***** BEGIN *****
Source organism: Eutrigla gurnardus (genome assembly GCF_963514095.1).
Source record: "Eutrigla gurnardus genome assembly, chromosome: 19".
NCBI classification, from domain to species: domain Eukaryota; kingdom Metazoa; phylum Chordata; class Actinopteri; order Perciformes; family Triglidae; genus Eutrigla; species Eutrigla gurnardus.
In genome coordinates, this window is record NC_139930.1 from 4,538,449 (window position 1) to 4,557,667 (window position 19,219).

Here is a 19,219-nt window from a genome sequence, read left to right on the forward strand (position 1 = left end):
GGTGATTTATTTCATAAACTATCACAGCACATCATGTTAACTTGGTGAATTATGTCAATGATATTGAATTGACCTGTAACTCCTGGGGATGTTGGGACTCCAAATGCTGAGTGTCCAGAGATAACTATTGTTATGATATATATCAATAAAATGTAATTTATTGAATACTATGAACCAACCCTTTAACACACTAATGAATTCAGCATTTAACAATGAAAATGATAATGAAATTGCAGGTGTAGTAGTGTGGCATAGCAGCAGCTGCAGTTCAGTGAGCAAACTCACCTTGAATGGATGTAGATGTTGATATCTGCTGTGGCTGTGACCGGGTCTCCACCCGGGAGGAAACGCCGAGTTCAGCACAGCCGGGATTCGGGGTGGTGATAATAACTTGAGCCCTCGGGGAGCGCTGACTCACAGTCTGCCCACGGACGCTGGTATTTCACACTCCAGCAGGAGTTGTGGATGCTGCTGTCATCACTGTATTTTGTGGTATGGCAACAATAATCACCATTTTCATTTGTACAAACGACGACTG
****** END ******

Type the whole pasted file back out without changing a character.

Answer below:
Source organism: Eutrigla gurnardus (genome assembly GCF_963514095.1).
Source record: "Eutrigla gurnardus genome assembly, chromosome: 19".
NCBI classification, from domain to species: domain Eukaryota; kingdom Metazoa; phylum Chordata; class Actinopteri; order Perciformes; family Triglidae; genus Eutrigla; species Eutrigla gurnardus.
In genome coordinates, this window is record NC_139930.1 from 4,538,449 (window position 1) to 4,557,667 (window position 19,219).

Here is a 19,219-nt window from a genome sequence, read left to right on the forward strand (position 1 = left end):
GGTGATTTATTTCATAAACTATCACAGCACATCATGTTAACTTGGTGAATTATGTCAATGATATTGAATTGACCTGTAACTCCTGGGGATGTTGGGACTCCAAATGCTGAGTGTCCAGAGATAACTATTGTTATGATATATATCAATAAAATGTAATTTATTGAATACTATGAACCAACCCTTTAACACACTAATGAATTCAGCATTTAACAATGAAAATGATAATGAAATTGCAGGTGTAGTAGTGTGGCATAGCAGCAGCTGCAGTTCAGTGAGCAAACTCACCTTGAATGGATGTAGATGTTGATATCTGCTGTGGCTGTGACCGGGTCTCCACCCGGGAGGAAACGCCGAGTTCAGCACAGCCGGGATTCGGGGTGGTGATAATAACTTGAGCCCTCGGGGAGCGCTGACTCACAGTCTGCCCACGGACGCTGGTATTTCACACTCCAGCAGGAGTTGTGGATGCTGCTGTCATCACTGTATTTTGTGGTATGGCAACAATAATCACCATTTTCATTTGTACAAACGACGACTG